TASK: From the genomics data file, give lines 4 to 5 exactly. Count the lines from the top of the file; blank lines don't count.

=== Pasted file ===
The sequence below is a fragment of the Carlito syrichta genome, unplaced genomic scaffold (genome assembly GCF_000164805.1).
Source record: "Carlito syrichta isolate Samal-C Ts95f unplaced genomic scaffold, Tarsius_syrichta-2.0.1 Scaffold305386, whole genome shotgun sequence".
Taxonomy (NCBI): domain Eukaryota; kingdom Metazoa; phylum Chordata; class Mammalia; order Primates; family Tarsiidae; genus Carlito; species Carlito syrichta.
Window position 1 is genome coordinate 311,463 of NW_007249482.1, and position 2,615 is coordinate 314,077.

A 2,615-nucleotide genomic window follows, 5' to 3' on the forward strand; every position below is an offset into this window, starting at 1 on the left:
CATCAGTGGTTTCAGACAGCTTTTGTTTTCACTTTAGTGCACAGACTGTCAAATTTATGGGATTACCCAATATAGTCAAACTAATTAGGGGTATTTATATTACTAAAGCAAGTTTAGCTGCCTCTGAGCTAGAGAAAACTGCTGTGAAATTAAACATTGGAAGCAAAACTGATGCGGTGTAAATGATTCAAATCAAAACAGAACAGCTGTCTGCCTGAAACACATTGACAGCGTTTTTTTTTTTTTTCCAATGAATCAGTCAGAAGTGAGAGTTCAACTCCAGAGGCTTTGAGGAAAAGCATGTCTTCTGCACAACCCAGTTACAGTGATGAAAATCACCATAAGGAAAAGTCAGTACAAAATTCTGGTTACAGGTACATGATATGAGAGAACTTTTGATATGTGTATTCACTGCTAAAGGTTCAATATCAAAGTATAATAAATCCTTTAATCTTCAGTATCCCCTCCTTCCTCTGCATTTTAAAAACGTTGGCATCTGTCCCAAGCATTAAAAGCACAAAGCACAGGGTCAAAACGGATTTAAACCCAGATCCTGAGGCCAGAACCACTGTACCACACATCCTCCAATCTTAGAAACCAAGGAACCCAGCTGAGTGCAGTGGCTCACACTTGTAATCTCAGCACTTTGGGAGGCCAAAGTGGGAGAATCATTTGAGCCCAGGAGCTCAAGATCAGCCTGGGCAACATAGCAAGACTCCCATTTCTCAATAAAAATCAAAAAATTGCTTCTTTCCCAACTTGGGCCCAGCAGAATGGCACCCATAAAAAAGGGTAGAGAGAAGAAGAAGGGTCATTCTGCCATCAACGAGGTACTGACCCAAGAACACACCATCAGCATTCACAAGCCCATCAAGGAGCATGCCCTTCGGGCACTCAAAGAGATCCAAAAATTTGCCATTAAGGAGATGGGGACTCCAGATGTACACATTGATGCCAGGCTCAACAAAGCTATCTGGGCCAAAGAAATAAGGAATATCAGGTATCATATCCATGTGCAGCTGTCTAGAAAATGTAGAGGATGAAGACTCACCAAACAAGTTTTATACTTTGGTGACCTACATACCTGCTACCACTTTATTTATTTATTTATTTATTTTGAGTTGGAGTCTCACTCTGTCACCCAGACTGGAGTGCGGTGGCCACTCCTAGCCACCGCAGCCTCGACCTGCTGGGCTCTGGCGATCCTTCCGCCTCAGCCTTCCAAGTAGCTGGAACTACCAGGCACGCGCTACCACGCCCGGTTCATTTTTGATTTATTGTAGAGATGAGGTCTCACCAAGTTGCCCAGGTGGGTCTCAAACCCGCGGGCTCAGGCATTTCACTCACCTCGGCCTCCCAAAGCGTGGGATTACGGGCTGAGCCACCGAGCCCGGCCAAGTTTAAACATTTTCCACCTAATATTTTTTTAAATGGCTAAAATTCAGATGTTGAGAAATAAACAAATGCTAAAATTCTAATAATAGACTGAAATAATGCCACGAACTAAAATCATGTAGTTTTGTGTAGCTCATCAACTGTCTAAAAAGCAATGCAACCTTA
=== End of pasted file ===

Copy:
Window position 1 is genome coordinate 311,463 of NW_007249482.1, and position 2,615 is coordinate 314,077.

A 2,615-nucleotide genomic window follows, 5' to 3' on the forward strand; every position below is an offset into this window, starting at 1 on the left: